Finnish Volunteer Battalion of the Waffen-SS: This was a 1,000 man unit that served as a component part of the "Nordland" Regiment of the SS "Wiking" Division. Its greatest moment came in October 1942, when the Finns were able to seize Hill 711 near Malgobek in the south Caucausus in a daring frontal assault. Other German units had repeatedly tried to do the same thing but had failed. The Finns served in the Waffen-SS at the discretion of their government, which in June 1943 thought it would be more discreet to transfer the Battalion from the Waffen-SS to the Finnish Army.
The principal Wehrmacht Legions were the following:
The French Volunteer Legion Against Communism: It served as the 638th Regiment with the 7th German Infantry Division, participated in the drive on Moscow and fought well whenever it was deployed. It was largely transferred into the Waffen-SS in 1944.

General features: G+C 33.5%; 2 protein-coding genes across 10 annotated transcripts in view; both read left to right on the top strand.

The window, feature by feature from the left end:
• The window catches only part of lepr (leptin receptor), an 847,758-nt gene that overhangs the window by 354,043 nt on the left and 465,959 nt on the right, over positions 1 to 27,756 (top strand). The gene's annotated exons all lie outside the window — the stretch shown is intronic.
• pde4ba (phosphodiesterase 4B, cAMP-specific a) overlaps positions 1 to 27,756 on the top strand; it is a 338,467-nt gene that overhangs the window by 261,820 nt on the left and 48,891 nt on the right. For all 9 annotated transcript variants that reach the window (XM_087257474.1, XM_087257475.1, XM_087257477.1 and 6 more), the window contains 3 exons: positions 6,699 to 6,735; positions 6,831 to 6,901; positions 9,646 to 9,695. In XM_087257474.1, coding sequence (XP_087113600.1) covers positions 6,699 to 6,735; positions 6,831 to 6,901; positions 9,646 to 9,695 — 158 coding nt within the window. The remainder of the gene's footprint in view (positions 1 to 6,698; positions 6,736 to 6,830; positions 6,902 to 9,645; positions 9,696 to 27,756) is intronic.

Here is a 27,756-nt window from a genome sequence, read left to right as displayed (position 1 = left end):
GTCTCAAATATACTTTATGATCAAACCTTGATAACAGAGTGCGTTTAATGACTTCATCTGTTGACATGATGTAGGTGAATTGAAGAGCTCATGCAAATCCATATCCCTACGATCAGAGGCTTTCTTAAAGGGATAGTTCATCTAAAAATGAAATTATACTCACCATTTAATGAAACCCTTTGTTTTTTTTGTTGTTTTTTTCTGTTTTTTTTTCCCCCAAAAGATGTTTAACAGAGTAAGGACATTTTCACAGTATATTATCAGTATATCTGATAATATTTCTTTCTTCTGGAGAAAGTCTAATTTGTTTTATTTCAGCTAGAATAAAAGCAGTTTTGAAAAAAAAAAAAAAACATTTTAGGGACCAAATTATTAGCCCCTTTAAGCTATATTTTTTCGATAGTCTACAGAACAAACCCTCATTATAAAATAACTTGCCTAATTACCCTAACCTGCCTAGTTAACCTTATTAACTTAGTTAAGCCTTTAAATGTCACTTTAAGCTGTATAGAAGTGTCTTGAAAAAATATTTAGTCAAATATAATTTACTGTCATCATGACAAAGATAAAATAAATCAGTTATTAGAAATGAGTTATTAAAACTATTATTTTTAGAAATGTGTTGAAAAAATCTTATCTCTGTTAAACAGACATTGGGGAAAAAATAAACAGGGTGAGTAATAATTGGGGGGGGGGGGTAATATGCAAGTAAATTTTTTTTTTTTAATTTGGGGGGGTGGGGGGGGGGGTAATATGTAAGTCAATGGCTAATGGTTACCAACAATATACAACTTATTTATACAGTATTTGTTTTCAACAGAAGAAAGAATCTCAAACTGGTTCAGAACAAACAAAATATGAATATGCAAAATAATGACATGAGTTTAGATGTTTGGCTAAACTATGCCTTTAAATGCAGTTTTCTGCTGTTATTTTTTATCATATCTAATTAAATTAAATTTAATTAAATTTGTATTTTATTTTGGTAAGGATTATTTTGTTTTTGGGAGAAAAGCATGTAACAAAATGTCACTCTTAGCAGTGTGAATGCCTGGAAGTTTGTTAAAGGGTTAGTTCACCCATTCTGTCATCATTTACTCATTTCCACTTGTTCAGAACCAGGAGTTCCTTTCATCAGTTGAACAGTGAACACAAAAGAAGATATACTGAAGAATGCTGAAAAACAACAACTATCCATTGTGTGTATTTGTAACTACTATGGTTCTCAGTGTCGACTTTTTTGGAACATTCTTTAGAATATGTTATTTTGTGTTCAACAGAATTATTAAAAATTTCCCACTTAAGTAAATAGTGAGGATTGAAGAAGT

Legion Wallonie: This was organized as a mountain-infantry battalion. It was formed by the SS from the French-speaking Belgians (Walloons) and was taken over by the Wehrmacht in late 1941 so as not to offend the "Germanic" Flemings already serving in the Waffen-SS. It fought exceptionally well in the campaign through the Caucausus Mountains alongside the SS Division "Wiking." It contained many former Belgian Army Officers and the famous political leader Leon Degrelle, who exhibited a flare for death-defying heroics. It was finally re-transferred back into the Waffen-SS in June 1943 at Degrelle's request and was reformed as an assault brigade.